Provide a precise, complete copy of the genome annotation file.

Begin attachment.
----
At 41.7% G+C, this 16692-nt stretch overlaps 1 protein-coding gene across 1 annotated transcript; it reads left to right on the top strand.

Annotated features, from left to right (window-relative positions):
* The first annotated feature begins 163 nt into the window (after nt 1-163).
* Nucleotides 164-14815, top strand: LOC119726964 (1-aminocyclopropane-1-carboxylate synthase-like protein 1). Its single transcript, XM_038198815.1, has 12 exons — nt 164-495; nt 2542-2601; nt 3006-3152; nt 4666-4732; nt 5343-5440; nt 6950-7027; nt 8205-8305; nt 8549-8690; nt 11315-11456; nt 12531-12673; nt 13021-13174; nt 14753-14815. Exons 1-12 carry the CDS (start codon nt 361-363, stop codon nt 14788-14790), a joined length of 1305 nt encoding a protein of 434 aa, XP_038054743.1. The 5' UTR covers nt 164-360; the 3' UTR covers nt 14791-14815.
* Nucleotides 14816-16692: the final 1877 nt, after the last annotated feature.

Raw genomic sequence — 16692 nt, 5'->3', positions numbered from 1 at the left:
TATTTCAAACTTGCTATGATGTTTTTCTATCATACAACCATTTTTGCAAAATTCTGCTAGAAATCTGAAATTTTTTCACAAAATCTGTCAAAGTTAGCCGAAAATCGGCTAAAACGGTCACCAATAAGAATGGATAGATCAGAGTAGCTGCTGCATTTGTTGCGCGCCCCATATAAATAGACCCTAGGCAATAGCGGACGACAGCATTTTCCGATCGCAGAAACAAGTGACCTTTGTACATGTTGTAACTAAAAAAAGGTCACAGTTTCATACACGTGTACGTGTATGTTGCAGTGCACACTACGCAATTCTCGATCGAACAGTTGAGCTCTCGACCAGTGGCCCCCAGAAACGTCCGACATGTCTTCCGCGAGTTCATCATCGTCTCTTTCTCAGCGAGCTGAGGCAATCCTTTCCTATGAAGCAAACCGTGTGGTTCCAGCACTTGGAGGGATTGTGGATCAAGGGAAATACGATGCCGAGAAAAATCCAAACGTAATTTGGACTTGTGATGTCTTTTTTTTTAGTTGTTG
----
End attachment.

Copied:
At 41.7% G+C, this 16692-nt stretch overlaps 1 protein-coding gene across 1 annotated transcript; it reads left to right on the top strand.

Annotated features, from left to right (window-relative positions):
* The first annotated feature begins 163 nt into the window (after nt 1-163).
* Nucleotides 164-14815, top strand: LOC119726964 (1-aminocyclopropane-1-carboxylate synthase-like protein 1). Its single transcript, XM_038198815.1, has 12 exons — nt 164-495; nt 2542-2601; nt 3006-3152; nt 4666-4732; nt 5343-5440; nt 6950-7027; nt 8205-8305; nt 8549-8690; nt 11315-11456; nt 12531-12673; nt 13021-13174; nt 14753-14815. Exons 1-12 carry the CDS (start codon nt 361-363, stop codon nt 14788-14790), a joined length of 1305 nt encoding a protein of 434 aa, XP_038054743.1. The 5' UTR covers nt 164-360; the 3' UTR covers nt 14791-14815.
* Nucleotides 14816-16692: the final 1877 nt, after the last annotated feature.

Raw genomic sequence — 16692 nt, 5'->3', positions numbered from 1 at the left:
TATTTCAAACTTGCTATGATGTTTTTCTATCATACAACCATTTTTGCAAAATTCTGCTAGAAATCTGAAATTTTTTCACAAAATCTGTCAAAGTTAGCCGAAAATCGGCTAAAACGGTCACCAATAAGAATGGATAGATCAGAGTAGCTGCTGCATTTGTTGCGCGCCCCATATAAATAGACCCTAGGCAATAGCGGACGACAGCATTTTCCGATCGCAGAAACAAGTGACCTTTGTACATGTTGTAACTAAAAAAAGGTCACAGTTTCATACACGTGTACGTGTATGTTGCAGTGCACACTACGCAATTCTCGATCGAACAGTTGAGCTCTCGACCAGTGGCCCCCAGAAACGTCCGACATGTCTTCCGCGAGTTCATCATCGTCTCTTTCTCAGCGAGCTGAGGCAATCCTTTCCTATGAAGCAAACCGTGTGGTTCCAGCACTTGGAGGGATTGTGGATCAAGGGAAATACGATGCCGAGAAAAATCCAAACGTAATTTGGACTTGTGATGTCTTTTTTTTTAGTTGTTG